Where my A-class does lose out to the A3 is on respective powertrains. At 148bhp, the Audi has 14 extra horses and nearly 170 extra cubes (1968cc to the Merc’s 1796cc). It’s quicker off the mark and it feels it too, making the grunty 1.8 diesel in the A-class seem rather agricultural in comparison. It’s where that extra heft in the Merc comes back to bite it on the bum (the A-class carries a whopping 90kg extra). The Merc’s ride isn’t as lumpy as some have suggested, but the A3’s extra litheness is telling. Mind you, there’s little difference in the late 40s/early 50s economy both Phil and I are returning. The A3 notches a deserved equaliser, however.
But I’m an American sports fan – I hate draws. Call it badge snobbery, but the A-class feels like a big Merc, feels premium, feels more of an event. The A3? It’s just a poshed-up Golf, isn’t it? A-class wins.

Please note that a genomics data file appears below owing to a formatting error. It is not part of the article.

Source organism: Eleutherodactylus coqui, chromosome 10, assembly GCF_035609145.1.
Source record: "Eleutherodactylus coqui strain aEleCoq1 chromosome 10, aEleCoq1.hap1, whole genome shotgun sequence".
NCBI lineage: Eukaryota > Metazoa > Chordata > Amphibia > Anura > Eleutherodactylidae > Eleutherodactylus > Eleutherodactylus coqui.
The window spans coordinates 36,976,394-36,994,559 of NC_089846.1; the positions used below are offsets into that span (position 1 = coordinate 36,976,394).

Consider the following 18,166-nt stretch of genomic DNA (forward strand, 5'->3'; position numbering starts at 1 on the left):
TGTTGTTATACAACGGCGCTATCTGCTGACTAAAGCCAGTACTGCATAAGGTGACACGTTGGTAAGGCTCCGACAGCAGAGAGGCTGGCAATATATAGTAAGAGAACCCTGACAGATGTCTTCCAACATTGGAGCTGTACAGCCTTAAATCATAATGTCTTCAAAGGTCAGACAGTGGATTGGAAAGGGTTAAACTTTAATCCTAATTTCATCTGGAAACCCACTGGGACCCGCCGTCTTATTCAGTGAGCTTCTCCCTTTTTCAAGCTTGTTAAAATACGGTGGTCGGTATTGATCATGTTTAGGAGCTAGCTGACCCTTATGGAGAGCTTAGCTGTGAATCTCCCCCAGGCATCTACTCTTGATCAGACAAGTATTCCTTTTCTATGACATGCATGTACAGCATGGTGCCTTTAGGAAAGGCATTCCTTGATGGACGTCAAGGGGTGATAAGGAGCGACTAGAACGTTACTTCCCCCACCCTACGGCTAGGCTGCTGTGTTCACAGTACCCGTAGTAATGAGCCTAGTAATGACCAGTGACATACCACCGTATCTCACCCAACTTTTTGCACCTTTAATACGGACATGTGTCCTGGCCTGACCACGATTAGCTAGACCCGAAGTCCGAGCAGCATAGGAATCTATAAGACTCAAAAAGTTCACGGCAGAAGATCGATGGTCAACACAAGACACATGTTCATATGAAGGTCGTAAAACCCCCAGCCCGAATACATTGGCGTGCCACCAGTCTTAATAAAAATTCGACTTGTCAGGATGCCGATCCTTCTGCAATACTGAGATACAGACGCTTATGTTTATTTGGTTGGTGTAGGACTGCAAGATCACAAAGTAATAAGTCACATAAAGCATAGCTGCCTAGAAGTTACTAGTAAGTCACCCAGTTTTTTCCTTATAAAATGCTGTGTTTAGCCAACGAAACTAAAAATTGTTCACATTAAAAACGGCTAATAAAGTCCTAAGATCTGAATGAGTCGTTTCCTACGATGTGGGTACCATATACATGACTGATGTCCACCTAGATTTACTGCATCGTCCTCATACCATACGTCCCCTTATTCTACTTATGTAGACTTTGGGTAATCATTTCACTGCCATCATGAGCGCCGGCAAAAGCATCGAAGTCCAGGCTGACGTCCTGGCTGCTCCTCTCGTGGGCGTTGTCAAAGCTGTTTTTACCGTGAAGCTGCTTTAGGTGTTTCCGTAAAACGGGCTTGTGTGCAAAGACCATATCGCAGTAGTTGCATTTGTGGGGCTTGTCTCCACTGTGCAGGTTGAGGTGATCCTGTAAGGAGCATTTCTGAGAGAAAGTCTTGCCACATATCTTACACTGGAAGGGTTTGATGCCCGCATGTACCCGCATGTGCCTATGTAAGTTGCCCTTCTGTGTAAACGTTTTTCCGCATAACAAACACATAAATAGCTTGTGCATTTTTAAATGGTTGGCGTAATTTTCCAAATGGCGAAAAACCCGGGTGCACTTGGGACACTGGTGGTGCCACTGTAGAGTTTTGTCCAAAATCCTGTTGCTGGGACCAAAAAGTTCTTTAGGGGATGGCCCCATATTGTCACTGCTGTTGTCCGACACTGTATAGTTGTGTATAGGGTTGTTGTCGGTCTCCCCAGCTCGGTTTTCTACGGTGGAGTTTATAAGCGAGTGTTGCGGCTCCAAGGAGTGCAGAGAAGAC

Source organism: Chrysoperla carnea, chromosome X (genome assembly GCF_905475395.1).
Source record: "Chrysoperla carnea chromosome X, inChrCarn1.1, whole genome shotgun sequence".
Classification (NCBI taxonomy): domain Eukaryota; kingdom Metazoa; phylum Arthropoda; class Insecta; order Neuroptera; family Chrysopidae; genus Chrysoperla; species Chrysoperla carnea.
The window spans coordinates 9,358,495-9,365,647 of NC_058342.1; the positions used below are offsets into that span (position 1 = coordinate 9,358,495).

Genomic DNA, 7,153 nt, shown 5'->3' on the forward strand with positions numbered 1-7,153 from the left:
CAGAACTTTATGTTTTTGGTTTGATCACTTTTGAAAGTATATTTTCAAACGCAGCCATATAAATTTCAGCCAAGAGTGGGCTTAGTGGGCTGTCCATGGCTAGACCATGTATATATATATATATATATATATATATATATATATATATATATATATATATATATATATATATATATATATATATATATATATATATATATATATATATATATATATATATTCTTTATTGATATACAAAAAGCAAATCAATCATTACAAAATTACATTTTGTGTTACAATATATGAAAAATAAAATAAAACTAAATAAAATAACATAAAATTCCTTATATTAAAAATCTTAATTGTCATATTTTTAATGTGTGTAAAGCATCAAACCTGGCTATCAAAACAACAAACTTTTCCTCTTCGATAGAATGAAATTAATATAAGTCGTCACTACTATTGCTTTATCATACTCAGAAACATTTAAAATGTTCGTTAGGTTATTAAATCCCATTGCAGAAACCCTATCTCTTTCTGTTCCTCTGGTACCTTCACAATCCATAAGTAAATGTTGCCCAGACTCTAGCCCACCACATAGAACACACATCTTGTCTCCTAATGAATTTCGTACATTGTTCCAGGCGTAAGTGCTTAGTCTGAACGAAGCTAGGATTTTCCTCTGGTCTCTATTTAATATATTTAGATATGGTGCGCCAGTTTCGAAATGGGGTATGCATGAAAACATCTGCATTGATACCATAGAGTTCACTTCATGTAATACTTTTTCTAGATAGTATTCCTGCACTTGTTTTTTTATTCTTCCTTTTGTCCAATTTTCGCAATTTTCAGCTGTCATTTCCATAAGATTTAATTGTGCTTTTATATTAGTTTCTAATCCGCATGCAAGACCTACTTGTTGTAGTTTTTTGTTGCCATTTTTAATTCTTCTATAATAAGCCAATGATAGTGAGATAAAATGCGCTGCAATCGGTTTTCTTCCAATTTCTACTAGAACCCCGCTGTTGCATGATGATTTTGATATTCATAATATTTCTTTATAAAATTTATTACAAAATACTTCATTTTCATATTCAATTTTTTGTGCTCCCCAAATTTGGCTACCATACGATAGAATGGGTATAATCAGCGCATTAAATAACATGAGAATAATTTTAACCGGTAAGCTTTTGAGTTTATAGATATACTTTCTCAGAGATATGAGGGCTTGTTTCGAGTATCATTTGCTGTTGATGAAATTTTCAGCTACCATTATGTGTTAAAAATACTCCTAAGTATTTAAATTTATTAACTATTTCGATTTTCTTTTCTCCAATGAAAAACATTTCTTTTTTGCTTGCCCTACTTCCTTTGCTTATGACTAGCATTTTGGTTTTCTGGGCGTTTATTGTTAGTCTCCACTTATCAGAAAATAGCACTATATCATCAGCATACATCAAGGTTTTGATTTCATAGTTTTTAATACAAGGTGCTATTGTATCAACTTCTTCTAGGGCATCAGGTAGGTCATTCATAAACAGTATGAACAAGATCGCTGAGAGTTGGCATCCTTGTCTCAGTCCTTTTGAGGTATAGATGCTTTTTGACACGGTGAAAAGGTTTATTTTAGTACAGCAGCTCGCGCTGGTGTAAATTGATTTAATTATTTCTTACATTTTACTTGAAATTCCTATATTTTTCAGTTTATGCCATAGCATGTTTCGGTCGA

By Stephen Worthy
Month four running an Audi A3 Sportback: the touch-sensitive controls aren’t up to scratch
Our A3 has a fairly simple spec, with its clear dials and air-con knobs to make the cabin hotter or cooler. Remember those?! And no safety systems that holler if you change lane or overtake. The A3 does have Drive Select to tweak driving modes, but it’s simple because all modes feel identical. I’ve decided throttle and engine map are the same in Efficiency, Dynamic or Comfort mode; the only obvious change is the indicator’s earlier prompts to upshift in Efficiency, and the air-con reading it’s in ‘eco’.